The Navajo Nation Council on Tuesday approved an agreement to continue operating the massive Navajo Generating Stations (NGS) in Arizona through 2019, after which the plant would be retired, another closure related to cheap natural gas supply.
Absent the agreement, as decided earlier by its four utility owners, one of the largest coal-fired generation facilities in the West would have been shuttered at the end of this year.
“The owners made the difficult decision in February to end their participation in NGS when the current lease term ends in 2019 after it became clear that current and forecasted low natural gas prices had made coal generation there uneconomical,” said a spokesperson for Phoenix-based Salt River Project (SRP), representing the four owners.
SRP hammered out a replacement lease with a Navajo Nation task force, after the parties agreed earlier this year to keep operating the facility on the Navajo reservation at Page, AZ, until December 2019.
“Some work remains to address certain language included in amendments approved by the Navajo Council,” said the spokesperson. “NGS owners are hopeful this can be resolved by the Navajo by Saturday, and that the plant will continue operating until the end of the current lease on Dec. 23, 2019.”
The NGS plant’s closure points to the impact that cheap and abundant U.S. natural gas supplies have had on the once-dominant coal-fired electricity sector. Other NGS utility owners include Arizona Public Service Co., NV Energy and Tucson Electric Power.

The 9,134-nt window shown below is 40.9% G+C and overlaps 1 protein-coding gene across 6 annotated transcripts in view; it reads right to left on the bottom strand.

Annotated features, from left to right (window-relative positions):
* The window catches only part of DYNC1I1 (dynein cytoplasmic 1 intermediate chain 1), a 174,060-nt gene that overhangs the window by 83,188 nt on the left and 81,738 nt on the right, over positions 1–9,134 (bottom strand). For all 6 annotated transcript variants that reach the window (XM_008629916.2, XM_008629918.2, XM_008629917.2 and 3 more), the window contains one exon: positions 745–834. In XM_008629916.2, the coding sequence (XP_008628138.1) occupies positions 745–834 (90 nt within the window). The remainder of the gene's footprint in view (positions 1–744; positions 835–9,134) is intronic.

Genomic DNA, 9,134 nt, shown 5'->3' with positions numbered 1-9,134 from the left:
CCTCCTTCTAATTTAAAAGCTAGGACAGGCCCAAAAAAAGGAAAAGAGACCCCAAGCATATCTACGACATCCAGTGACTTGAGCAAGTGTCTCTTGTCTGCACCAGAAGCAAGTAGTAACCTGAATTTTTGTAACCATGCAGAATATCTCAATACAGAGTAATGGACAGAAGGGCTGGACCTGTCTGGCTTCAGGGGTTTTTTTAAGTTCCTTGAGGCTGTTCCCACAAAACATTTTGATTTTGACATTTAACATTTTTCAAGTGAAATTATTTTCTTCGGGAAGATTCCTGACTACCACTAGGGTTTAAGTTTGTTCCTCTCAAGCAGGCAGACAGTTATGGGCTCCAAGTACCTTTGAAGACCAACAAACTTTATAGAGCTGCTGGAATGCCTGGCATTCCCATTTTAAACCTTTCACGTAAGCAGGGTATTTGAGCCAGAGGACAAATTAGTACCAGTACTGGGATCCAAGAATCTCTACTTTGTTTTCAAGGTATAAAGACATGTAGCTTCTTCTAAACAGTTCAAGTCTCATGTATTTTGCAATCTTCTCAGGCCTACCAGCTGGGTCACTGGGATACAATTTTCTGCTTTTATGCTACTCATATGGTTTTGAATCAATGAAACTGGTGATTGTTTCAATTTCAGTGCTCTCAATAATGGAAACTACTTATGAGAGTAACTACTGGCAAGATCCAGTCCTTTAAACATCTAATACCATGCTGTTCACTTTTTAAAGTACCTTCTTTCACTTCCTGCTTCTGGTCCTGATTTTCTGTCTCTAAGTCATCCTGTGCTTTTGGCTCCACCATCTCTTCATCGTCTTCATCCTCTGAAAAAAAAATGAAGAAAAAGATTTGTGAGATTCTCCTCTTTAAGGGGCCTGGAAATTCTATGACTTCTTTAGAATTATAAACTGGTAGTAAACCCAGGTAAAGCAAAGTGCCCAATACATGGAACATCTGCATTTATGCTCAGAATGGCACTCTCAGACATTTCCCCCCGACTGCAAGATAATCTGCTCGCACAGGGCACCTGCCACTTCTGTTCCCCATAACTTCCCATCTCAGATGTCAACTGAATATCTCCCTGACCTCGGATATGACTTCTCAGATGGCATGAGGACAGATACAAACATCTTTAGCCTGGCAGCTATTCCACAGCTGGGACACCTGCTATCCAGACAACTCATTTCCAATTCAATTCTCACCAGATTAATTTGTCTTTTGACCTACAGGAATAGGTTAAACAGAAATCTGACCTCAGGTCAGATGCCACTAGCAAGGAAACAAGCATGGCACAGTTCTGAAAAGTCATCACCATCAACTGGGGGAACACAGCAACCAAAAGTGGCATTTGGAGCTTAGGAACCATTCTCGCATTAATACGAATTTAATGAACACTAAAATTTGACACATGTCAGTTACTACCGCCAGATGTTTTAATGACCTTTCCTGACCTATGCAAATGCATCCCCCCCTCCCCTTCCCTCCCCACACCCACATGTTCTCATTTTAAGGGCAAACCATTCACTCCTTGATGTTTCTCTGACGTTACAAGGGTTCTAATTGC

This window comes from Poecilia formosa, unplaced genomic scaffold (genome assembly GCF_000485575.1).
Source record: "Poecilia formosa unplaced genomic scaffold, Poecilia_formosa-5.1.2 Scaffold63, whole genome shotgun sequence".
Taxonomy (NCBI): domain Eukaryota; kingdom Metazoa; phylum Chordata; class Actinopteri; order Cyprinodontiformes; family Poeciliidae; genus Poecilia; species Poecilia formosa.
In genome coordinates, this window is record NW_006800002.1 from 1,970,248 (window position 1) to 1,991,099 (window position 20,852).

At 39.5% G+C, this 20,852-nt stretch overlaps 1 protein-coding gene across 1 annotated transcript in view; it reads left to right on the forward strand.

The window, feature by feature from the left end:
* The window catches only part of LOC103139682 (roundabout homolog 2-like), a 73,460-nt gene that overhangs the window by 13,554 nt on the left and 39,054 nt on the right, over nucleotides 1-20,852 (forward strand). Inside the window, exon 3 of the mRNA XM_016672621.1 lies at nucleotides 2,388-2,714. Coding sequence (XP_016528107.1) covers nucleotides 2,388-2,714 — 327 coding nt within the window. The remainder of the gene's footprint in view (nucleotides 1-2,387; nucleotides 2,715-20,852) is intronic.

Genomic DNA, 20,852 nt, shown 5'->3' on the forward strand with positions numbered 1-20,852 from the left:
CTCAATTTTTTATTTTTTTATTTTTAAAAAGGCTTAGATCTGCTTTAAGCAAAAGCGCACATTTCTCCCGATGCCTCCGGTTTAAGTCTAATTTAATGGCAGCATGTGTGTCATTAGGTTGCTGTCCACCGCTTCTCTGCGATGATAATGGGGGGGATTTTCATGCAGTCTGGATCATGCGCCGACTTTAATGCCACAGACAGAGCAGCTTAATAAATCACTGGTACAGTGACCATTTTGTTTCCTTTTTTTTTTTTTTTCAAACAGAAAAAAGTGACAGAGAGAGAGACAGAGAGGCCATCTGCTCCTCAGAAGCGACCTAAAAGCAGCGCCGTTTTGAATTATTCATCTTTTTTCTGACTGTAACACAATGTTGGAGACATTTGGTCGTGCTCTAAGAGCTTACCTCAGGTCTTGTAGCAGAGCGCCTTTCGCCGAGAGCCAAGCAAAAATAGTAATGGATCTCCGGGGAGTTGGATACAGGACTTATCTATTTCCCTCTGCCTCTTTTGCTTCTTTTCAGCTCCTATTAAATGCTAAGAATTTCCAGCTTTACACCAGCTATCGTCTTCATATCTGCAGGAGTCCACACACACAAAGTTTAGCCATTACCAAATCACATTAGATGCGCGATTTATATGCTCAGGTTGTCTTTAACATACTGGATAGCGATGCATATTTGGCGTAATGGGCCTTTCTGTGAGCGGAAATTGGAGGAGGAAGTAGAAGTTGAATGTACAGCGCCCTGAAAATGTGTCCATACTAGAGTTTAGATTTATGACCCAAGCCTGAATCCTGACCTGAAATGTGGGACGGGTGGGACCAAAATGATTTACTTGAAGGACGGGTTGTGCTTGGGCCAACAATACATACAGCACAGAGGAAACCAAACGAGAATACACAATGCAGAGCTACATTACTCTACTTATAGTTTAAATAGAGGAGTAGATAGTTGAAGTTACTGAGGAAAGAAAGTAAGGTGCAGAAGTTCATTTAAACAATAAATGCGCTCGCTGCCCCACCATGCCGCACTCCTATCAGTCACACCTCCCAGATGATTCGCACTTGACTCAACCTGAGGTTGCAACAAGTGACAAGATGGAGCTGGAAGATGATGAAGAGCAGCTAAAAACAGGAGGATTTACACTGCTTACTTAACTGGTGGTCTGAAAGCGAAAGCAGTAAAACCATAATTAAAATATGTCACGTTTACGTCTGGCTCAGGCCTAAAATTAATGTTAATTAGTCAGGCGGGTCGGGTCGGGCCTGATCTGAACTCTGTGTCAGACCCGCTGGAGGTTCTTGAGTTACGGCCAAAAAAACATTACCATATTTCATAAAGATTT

The replacement lease sets guidelines for the NGS retirement process and includes $110 million in lease payments, minimum fuel purchase revenues assurances for the Navajo Nation of $39 million in 2018 and 2019, and transmission from the NGS station.
NGS owners also agreed that the Navajo could retain additional assets associated with NGS, including commercial buildings, a railroad and a lake pump system. More that $18 million in savings is expected to be generated by not decommissioning those assets.
A non-utility participant in NGS, the U.S. Bureau of Reclamation, indicated earlier that it would prefer to explore ways to operate the coal-fired plant economically after 2019. Ultimately, it was decided that wasn’t a realistic option.
In addition to the Navajo lease, several rights-of-way for the 2,250 MW power plant from federal agencies were issued for both the plant and additional facilities. These involve separate agreements. The bureaus of Reclamation and Indian Affairs, as well as other federal agencies, would have to approve or authorize the extension of NGS operations and all associated facilities beyond 2019.
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